‘I’m sick to fucking death…of poor people’, a statement said in a drunken stupor by Sam Claflin’s Alistair Ryle, the arrogant and most unlikable character – out of the films many – that controls ‘The Riot Clubs’ most shocking scene. Said in the company of his fellow compatriots, Ryle sums up the entire premise of the film in just one utterance. These individuals are unlikable, believing money – and lots of it – gives full rights to doing whatever they wish without fear nor consequence. Centring on an elite group of Oxford University students, who are apart of the fictional all-male dining group entitled ‘The Riot Club’, the film explores the harsh influence that money can invoke upon younger people.
Miles ‘Milo’ Richards (Max Irons) is a first year student starting at Oxford University. Invited into the universities most elite – and hidden – group, the ‘Riot Club’, after making an impression on an old school friends, who is already apart of the club. Politically left, the first year is troubled by the actions of the club, and constantly rivals the other new member, Ryle. Having begun a relationship with another first year, Lauren (Holliday Grainger), Milo is torn between the club that brings stature, and doing the right thing. Cumulating in a dinner party at a local pub, the group is stirred by the, in their mind, inferior lower class individuals that are present within the restaurant. Damaging the property, the group is confronted by the landlord, and disaster strikes – leading the group into facing jail time for battery and assault. With the fall out threatening their future, the riot club begin to turn upon each other.
Max Irons serves as the visual point of reference for audiences, with the narrative following his character throughout. His intense rivalry with Ryle is heightened by the fact that the young actors play the characters as opposites to one another. This allows the bouncing off, and uncomfortable style of story progression to be harnessed by the two actors in the scenes that they both appear.
As for the other members of the club, they are portrayed adequately but never really hit the same level of intensity as the two leads. This therefore means that throughout the film, they sometimes get lost in the composition of the context, never making a mark. Natalie Dormer, Harry Lloyd and Holliday Grainger are all underused in the portrayals of their characters. This is a shame as they all bring something slightly different to proceedings – and help change the focus of the film from the harsh nature that is brought about by its principle cast. If all the characters were more fleshed out, The film would have been enhanced, with the plot showcasing the characteristics of each member and how these alter and compete with those who feature around.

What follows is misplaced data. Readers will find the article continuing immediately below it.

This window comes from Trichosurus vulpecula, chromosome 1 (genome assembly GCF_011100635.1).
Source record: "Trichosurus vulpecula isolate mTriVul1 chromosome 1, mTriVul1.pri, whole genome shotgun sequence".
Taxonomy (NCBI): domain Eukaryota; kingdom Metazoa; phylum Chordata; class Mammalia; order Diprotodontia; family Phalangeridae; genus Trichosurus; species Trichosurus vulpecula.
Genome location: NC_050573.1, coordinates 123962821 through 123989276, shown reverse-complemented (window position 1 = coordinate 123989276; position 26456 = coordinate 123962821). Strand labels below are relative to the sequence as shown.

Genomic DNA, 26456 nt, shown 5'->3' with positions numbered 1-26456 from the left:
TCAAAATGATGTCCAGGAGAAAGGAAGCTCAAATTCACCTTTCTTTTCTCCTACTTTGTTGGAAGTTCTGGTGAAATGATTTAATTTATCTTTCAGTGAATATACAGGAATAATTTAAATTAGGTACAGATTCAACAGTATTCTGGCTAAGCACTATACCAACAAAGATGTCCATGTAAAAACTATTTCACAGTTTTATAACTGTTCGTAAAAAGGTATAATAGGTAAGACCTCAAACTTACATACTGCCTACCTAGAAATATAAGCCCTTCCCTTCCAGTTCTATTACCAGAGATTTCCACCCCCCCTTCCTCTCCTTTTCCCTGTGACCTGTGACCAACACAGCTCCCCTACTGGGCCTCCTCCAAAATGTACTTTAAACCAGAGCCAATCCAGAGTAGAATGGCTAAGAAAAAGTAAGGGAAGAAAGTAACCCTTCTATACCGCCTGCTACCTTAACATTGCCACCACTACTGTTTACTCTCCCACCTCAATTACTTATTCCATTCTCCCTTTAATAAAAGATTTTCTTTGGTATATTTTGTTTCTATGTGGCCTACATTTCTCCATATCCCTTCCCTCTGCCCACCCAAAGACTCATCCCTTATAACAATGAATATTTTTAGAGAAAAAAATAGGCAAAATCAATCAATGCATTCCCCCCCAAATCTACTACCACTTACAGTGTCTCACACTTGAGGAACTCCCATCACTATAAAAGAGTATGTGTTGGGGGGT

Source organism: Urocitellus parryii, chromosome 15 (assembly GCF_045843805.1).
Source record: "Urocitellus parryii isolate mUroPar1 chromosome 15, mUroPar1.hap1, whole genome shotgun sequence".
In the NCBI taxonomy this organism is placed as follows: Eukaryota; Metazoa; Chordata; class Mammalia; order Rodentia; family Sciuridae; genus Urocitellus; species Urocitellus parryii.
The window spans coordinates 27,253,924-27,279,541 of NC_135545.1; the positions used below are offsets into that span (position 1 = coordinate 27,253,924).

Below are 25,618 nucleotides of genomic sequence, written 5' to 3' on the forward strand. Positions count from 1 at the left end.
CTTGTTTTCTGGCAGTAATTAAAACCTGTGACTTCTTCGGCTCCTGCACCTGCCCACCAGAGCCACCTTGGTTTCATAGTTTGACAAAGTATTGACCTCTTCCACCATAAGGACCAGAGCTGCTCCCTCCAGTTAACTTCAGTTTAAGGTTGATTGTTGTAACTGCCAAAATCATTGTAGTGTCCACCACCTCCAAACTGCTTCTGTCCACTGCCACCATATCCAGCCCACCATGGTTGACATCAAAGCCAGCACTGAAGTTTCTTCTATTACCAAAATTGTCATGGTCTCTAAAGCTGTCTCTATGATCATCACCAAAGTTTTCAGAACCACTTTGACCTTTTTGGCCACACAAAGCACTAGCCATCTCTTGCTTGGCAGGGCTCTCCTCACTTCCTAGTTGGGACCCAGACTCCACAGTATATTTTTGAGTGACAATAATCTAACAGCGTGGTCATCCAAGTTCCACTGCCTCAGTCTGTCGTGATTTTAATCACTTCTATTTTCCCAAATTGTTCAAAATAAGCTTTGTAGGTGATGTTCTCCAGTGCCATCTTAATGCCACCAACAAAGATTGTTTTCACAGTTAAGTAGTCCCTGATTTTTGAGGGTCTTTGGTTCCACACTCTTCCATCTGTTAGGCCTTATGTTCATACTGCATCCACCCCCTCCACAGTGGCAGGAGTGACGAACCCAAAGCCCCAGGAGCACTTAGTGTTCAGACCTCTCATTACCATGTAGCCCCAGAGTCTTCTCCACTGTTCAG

‘The Riot Club’ is tense throughout, and handles this tension very well. Allowing long cuts for the majority of the movies edit, they become quicker as the scenes play out – this emphasis’s the forward momentum of key sequences and really draws suspense from the audience. By controlling its pace, the filmmakers have managed to heighten every scene – bringing emphasis onto what the context plays out as – thus given every sequence a meaning. To heighten the gap between the characters and the audience, the costume design has been implemented in such a way that the separation is apparent throughout. These characters feel they are better than the average person, and the design on their part reflects this shocking level of arrogance. By utilising these two key elements, the filmmakers really manage to outline the characters as harsh examples of students – a factor that plays throughout the entire film. It is ultimately during the key sequence that this benefits the film most as the scene serves as the changing point in the plots progression.
Dark and disturbing throughout, ‘The Riot Club’ is a brilliantly scripted – and edited – piece of British cinema. Invested by many of the larger film companies based in England, the film showcases the immense talent – both professionally and commercially – that the country has to offer. Carried by three outstanding performances, and a plot-line that is tense throughout, the film really draws in its viewers attention. Resulting in a dark yet deeply rewarding film, that deserves acclaim for all that it achieves. ‘The Riot Club’ is a simple, yet highly interesting piece of suspense forming art. A must see film at the top end of its craft.
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